Davide Fossati receives the "50 for the Future" award from the Illinois Technology Foundation

Davide Fossati, Computer Science PhD student, received the prestigious "50 for the Future" award from the Illinois Technology Foundation. This award is designed to recognize and honor the most promising technology students in Illinois.

Davide is currently working in the Natural Language Processing Lab, directed by professor Barbara Di Eugenio. His research focuses on Intelligent Tutoring Systems, which are computer systems that can interact with students and help them learn. His latest project, iList, is a system that helps college students practice and learn linked lists, a fundamental topic in Computer Science curricula. The system has been already used in several classrooms at UIC and the US Naval Academy.

The Illinois Technology Foundation’s mission is to support the development of a technology talent pipeline that begins in elementary school, is refined in high school, and is fully developed in our region’s higher education graduates. The Foundation facilitates relationships and efforts across industry, academia, students, and government, developing and managing targeted programs within the talent pipeline. Through action, leadership, and collaboration, the Foundation supports and nurtures the technology talent to ensure a viable and a regional wealth creating economy. The Foundation is the philanthropy arm of the Illinois Technology Association (ITA), a membership organization of more than 500 Illinois technology companies who support the development of a stronger technology talent pipeline in the region.

Last Updated on Wednesday, 12 May 2010 18:14
Professor Barbara Di Eugenio receives funding from Motorola to develop intelligent summarizer

The NLP laboratory(Dr. Barbara Di Eugenio, director) has obtained new funding from the "Motorola University Partnership in Research" program for "Intelligent Aggregation for Mobile Search." The project focuses on developing resources and algorithms to perform aggregation, i.e., summarization of long lists of concepts. The problem is important for effective mobile search, since long lists can overwhelm small displays, are difficult to remember when spoken, and are difficult to navigate on a small device. The problem is challenging, since it touches on unsolved research issues. First, we will need to develop new algorithms to generate meaningful groupings of the items that appear on long lists; in many cases, such as aggregating email messages, the possible dimensions are too numerous to define a priori and must be dynamically determined. Second, mobile search cannot be conceived of as a sequence of isolated queries: a user will follow up to an answer from the mobile search engine with further requests. Hence, the system must be able to address new requests from the user that will refer to the entities dynamically created by the system.

Last Updated on Wednesday, 12 May 2010 18:20
Expert Tutoring and Natural Language Feedback in Intelligent Tutoring Systems

Xin Lu will be defending her thesis this thursday. Details about her defense are outlined below:

Location: SEO 1000
Time: 2:00 pm, Thursday, June 21, 2007.
Speaker: Xin Lu
Advisor: Barbara Di Eugenio
Committee: Barbara Di Eugenio, Bing Liu, Tom Moher, Stellan Ohlsson, Martha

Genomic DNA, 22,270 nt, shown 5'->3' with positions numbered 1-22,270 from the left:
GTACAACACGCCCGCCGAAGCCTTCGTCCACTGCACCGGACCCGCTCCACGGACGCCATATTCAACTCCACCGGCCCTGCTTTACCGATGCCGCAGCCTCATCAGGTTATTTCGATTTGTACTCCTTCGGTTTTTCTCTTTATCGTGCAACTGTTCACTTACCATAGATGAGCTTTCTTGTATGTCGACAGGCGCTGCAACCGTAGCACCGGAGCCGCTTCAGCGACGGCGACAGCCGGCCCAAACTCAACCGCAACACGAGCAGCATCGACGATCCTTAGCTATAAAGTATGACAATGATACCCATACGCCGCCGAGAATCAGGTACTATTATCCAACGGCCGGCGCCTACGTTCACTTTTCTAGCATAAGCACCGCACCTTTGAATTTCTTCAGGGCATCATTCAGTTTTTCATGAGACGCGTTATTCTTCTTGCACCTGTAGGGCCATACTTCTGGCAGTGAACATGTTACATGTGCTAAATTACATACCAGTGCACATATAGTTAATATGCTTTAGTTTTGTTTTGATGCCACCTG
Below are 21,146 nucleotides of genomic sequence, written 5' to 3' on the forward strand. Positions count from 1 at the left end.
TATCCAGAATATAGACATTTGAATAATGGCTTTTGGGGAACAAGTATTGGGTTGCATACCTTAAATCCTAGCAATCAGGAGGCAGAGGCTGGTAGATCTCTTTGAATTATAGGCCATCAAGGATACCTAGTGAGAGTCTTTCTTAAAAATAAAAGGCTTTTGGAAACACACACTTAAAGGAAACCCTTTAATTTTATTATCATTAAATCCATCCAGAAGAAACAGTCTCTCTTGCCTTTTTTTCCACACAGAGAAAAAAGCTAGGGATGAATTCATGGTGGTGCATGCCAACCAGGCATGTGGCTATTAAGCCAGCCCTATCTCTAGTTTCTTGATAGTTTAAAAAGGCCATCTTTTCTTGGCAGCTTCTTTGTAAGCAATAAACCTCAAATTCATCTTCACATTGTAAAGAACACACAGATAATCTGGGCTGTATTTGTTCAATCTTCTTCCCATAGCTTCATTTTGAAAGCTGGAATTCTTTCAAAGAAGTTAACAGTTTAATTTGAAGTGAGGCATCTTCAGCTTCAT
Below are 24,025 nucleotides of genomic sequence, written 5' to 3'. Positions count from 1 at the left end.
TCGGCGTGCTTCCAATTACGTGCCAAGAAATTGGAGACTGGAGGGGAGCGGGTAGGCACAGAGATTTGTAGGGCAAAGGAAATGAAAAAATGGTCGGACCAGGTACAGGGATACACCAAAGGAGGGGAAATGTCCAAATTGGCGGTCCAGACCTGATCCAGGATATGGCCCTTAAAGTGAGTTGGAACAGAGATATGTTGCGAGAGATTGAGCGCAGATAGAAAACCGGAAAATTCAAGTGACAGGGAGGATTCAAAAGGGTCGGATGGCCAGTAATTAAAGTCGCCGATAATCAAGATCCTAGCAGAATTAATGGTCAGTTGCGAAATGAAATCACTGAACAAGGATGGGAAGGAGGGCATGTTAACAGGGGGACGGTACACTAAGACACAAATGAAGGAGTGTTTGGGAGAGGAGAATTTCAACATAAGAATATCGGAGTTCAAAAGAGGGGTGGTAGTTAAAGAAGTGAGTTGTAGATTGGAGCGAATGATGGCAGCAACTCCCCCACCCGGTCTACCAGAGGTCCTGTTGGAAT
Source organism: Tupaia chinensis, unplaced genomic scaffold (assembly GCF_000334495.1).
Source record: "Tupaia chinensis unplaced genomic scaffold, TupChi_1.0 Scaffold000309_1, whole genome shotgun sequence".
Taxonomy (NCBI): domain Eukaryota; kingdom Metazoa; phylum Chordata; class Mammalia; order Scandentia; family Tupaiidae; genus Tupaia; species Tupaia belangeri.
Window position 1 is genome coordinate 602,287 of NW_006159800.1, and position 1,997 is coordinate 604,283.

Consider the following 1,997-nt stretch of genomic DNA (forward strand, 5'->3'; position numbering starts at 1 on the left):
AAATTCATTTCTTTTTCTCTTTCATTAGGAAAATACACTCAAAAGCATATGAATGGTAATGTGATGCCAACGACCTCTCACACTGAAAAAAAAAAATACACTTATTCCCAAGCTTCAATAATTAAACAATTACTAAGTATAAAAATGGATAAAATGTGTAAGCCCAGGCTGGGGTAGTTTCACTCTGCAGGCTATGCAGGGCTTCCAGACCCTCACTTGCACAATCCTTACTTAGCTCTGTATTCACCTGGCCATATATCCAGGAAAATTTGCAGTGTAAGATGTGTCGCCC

Evens (IIT)


Intelligent tutoring systems can provide benefits of one-on-one instruction automatically and cost effectively. To make the intelligent tutoring systems as effective as expert human tutors, this research aims at investigating what type of natural language feedback an intelligent tutoring system should provide and how to implement the feedback generation to engender significantly more learning than unsupervised practice. This research demonstrates the utility of a computational model of expert tutoring in generating effective natural language feedback in intelligent tutoring systems.

This presentation will start from a comprehensive study of the difference between one expert tutor and two non-expert tutors in effectiveness, behavior and language. Then it will present a rule-based model of expert tutoring which takes advantage of a machine learning technique, Classification based on Associations. The tutorial rules are automatically learned from a set of annotated tutorial dialogues, to model how the expert tutor makes decisions on tutors attitude, domain concepts and problem
scopes to focus on, and tutor moves. This presentation will also describe a framework of feedback generation with 3-tier probabilistic planning to employ the model of expert tutoring in the natural language feedback generation for intelligent tutoring systems. The 3-tier planning automatically generates, selects and monitors plans for generating
effective tutorial feedback based on the rule-based model and the information state which keeps track of the interaction in the intelligent tutoring system. At last, an evaluation of the framework will be discussed.

Last Updated on Wednesday, 12 May 2010 18:17
Davide Fossati receives award for Volunteer Service

The Chancellor's Student Service Award Committee presents its awards for volunteer service on Wednesday, April 18, 2007 in the Illinois Room of UIC Student Center East. The reception will begin at 5:00 p.m. and the program will follow at 6:00 p.m.

Davide Fossati is among the few gradute and undergraduate students who have been recognized by the College of Engineering for their commitment to volunteer Service. Davide is actively involved with various volunteer organizations in the University. He was recognized for his contribution as a member of the Engineering without Borders volunteer organization.

Last Updated on Saturday, 23 September 2017 22:54
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